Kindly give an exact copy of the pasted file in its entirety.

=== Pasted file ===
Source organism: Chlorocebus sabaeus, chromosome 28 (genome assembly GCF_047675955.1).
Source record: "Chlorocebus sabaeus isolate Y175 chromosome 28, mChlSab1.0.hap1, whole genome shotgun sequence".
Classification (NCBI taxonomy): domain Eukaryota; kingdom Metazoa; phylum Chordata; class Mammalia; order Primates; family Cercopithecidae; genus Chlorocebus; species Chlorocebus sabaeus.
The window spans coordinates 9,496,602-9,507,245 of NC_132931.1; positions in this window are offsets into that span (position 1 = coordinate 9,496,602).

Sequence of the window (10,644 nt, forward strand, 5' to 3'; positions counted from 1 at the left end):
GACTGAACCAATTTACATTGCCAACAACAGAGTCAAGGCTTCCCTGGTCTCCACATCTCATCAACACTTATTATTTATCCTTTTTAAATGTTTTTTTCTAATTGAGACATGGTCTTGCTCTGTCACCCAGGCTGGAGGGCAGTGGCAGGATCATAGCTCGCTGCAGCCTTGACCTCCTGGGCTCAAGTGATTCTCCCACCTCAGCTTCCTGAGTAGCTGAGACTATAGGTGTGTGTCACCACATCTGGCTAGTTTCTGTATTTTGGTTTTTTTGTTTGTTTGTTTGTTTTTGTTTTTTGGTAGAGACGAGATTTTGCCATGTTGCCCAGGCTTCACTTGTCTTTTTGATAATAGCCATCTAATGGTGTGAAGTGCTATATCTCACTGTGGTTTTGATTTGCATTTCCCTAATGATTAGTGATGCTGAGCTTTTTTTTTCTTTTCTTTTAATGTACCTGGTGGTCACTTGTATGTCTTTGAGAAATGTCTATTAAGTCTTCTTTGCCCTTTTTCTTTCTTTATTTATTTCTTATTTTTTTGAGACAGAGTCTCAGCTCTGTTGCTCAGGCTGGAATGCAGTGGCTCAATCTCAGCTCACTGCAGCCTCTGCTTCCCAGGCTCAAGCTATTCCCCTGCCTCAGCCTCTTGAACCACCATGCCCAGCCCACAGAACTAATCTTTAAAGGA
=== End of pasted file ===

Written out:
Source organism: Chlorocebus sabaeus, chromosome 28 (genome assembly GCF_047675955.1).
Source record: "Chlorocebus sabaeus isolate Y175 chromosome 28, mChlSab1.0.hap1, whole genome shotgun sequence".
Classification (NCBI taxonomy): domain Eukaryota; kingdom Metazoa; phylum Chordata; class Mammalia; order Primates; family Cercopithecidae; genus Chlorocebus; species Chlorocebus sabaeus.
The window spans coordinates 9,496,602-9,507,245 of NC_132931.1; positions in this window are offsets into that span (position 1 = coordinate 9,496,602).

Sequence of the window (10,644 nt, forward strand, 5' to 3'; positions counted from 1 at the left end):
GACTGAACCAATTTACATTGCCAACAACAGAGTCAAGGCTTCCCTGGTCTCCACATCTCATCAACACTTATTATTTATCCTTTTTAAATGTTTTTTTCTAATTGAGACATGGTCTTGCTCTGTCACCCAGGCTGGAGGGCAGTGGCAGGATCATAGCTCGCTGCAGCCTTGACCTCCTGGGCTCAAGTGATTCTCCCACCTCAGCTTCCTGAGTAGCTGAGACTATAGGTGTGTGTCACCACATCTGGCTAGTTTCTGTATTTTGGTTTTTTTGTTTGTTTGTTTGTTTTTGTTTTTTGGTAGAGACGAGATTTTGCCATGTTGCCCAGGCTTCACTTGTCTTTTTGATAATAGCCATCTAATGGTGTGAAGTGCTATATCTCACTGTGGTTTTGATTTGCATTTCCCTAATGATTAGTGATGCTGAGCTTTTTTTTTCTTTTCTTTTAATGTACCTGGTGGTCACTTGTATGTCTTTGAGAAATGTCTATTAAGTCTTCTTTGCCCTTTTTCTTTCTTTATTTATTTCTTATTTTTTTGAGACAGAGTCTCAGCTCTGTTGCTCAGGCTGGAATGCAGTGGCTCAATCTCAGCTCACTGCAGCCTCTGCTTCCCAGGCTCAAGCTATTCCCCTGCCTCAGCCTCTTGAACCACCATGCCCAGCCCACAGAACTAATCTTTAAAGGA